By: Jim Tsapelas
In a split four game Inter-League series, two games in Kansas City and two games in St. Louis, the Kansas City Royals and St. Louis Cardinals faced off in what could have proved to be a costly series to both Missouri franchises.
The series featured two of the better catchers in MLB, today; Salvador Perez and Yadier Molina. Perez has gone on record of speaking of his admiration and respect for Molina. Molina and Perez have appeared to foster a bonding, a friendship, that transcends the game of baseball and values all that which is good in the human spirit.
In Kansas City, the Royals and the Redbirds split the short two game home stand; with Kansas City taking the first game of the two game set.
Monday’s contest was highlighted for Royals’ fans with a six to two Kansas City win. Tuesday produced an eight to four win for the Birds on the Bat. Royals right-fielder Lorenzo Cain sustained an injury as he attempted to leg out a ground ball in the seventh inning of Tuesday’s contest. This was horrific news for the Royals, with Mike Moustakas, out for the season, and with Alex Gordon just completing a stint on the DL, the uncertainty of Cain’s injury loomed rather large.
Another by-product of the Cain injury was the reality that Kendrys Morales would start Wednesday for Cain as the series moved east to St. Louis; and the reality of no Designated Hitter in the National League park; Busch Stadium.
On Wednesday a MRI confirmed Cain with a strained left hamstring; and he was placed on the MLB Fifteen Day Disabled List.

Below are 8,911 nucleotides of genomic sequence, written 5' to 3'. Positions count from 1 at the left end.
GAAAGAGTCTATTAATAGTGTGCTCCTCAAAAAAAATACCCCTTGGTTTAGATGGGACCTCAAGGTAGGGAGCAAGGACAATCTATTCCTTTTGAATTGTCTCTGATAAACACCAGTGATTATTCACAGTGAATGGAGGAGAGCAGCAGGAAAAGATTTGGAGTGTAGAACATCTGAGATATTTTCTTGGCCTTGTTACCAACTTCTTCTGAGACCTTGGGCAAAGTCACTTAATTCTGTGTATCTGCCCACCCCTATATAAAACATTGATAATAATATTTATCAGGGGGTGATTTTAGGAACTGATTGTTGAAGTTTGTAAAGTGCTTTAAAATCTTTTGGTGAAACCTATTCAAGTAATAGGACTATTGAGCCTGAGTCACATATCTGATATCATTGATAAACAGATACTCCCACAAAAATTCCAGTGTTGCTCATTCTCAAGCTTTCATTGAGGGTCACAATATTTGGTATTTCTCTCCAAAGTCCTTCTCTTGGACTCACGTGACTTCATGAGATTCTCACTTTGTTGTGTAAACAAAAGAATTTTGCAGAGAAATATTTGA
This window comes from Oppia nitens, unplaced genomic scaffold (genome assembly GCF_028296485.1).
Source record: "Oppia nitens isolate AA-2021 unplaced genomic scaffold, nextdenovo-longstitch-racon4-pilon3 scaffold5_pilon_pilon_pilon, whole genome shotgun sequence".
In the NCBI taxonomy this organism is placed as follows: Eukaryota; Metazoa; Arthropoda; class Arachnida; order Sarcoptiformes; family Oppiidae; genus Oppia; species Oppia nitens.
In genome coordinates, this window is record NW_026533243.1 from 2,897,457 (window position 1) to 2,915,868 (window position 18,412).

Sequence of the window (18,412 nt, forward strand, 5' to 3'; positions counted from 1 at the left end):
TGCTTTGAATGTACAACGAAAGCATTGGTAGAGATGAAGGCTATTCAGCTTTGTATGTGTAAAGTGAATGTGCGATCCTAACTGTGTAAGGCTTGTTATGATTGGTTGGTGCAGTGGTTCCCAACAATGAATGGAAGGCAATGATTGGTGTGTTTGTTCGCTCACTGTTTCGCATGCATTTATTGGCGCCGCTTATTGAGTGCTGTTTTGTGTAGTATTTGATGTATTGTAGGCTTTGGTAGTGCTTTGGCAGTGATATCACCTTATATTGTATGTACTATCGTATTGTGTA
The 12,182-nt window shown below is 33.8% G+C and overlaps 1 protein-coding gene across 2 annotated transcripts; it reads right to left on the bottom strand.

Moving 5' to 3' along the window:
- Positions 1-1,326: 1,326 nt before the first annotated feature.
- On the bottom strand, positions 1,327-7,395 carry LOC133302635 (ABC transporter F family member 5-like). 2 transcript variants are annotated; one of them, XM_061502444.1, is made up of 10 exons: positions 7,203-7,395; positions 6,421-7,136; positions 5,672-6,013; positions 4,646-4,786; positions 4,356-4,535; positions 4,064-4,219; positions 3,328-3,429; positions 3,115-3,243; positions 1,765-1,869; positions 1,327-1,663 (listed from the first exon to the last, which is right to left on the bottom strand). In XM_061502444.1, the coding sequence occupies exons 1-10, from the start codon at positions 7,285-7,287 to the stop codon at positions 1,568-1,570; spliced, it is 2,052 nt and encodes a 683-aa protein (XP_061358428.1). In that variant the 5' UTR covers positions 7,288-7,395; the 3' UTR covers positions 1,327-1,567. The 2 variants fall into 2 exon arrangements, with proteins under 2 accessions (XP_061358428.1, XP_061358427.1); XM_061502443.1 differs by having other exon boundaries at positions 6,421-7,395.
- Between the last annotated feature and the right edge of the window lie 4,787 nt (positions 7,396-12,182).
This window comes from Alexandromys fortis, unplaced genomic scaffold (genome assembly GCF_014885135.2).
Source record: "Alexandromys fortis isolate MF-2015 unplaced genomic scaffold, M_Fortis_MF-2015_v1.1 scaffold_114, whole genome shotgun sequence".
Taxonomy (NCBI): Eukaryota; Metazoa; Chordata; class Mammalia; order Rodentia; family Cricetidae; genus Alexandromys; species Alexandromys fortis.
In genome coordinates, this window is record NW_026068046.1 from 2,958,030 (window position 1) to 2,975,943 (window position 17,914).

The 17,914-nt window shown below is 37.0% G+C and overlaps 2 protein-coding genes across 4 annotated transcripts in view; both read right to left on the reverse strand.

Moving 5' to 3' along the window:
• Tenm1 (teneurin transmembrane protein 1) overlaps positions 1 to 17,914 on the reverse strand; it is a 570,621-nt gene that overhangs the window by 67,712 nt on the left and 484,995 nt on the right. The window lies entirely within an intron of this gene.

“Now playing right-field, Kendrys Morales“. Morales had experience playing right-field, but that was quite some time and a broken leg ago. In fact, Morales had played the right-field position a total of seventy-six times at the MLB level; the last being in 2008!
One of the hallmarks of the Royals this season has been their success in putting on the field a defensive oriented line up. You may remember Morales broke his left-lower leg on March 29, 2010-when as a member of the Los Angeles Angels of Anaheim, he engaged in a celebratory jump into home plate to punctuate his Grand Slam Home Run to give the Angeles a five to one win over the Seattle Mariners. Since that time, Morales arguably one of the slower base runners in MLB, today, had only served as a Designated Hitter and a first-baseman. To say Morales was an unknown defensive risk prior to Wednesday’s contest would be quite an understatement! Defensively on Wednesday, Morales was brilliant in right-field and went three for four at the plate.
Wednesday’s contest in St. Louis was a twelve inning win for the visiting Kansas City Royals. The Royals featured a one to nothing lead in the eighth inning. In the bottom of the ninth, Cardinals third-baseman, Jhonny Peralta, singled scoring Greg Garcia, knotting the game at one. In the tenth, the Royals’ Whit Merrifield reached base on a fielding error; scoring Cheslor Cuthbert. In the bottom of the tenth, the Redbirds’ Stephen Piscotty went yard with his ninth home run of the 2016 season. In the top of the twelfth, Alcides Escobar doubled in the go ahead and winning run in the person of Merrifield. St. Louis was unable to win in walk-off fashion in the bottom of the inning as the Royals’ Chien-Ming Wang enjoyed a one, two, three, inning striking out Tommy Pham and retiring Piscotty and Matt Adams.
Of possible concern for St. Louis on Wednesday, was an injury to Cardinal right-fielder Piscotty on a play where he made a long run ending in an attempted sliding catch. Piscotty failed in what would had been a highlight reel catch; the ball bounced off his glove and wound up in foul territory.